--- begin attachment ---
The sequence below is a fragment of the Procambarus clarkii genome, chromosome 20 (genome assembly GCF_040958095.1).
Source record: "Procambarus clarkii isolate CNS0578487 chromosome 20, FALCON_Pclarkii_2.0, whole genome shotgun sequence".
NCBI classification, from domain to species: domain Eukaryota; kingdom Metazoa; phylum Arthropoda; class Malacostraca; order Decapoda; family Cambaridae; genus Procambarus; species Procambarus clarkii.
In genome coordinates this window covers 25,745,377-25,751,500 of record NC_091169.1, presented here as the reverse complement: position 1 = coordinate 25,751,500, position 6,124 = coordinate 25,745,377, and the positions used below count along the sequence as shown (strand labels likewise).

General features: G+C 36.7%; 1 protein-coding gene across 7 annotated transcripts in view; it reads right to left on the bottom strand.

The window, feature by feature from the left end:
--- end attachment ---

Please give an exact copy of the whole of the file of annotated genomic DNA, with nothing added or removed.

The sequence below is a fragment of the Procambarus clarkii genome, chromosome 20 (genome assembly GCF_040958095.1).
Source record: "Procambarus clarkii isolate CNS0578487 chromosome 20, FALCON_Pclarkii_2.0, whole genome shotgun sequence".
NCBI classification, from domain to species: domain Eukaryota; kingdom Metazoa; phylum Arthropoda; class Malacostraca; order Decapoda; family Cambaridae; genus Procambarus; species Procambarus clarkii.
In genome coordinates this window covers 25,745,377-25,751,500 of record NC_091169.1, presented here as the reverse complement: position 1 = coordinate 25,751,500, position 6,124 = coordinate 25,745,377, and the positions used below count along the sequence as shown (strand labels likewise).

General features: G+C 36.7%; 1 protein-coding gene across 7 annotated transcripts in view; it reads right to left on the bottom strand.

The window, feature by feature from the left end: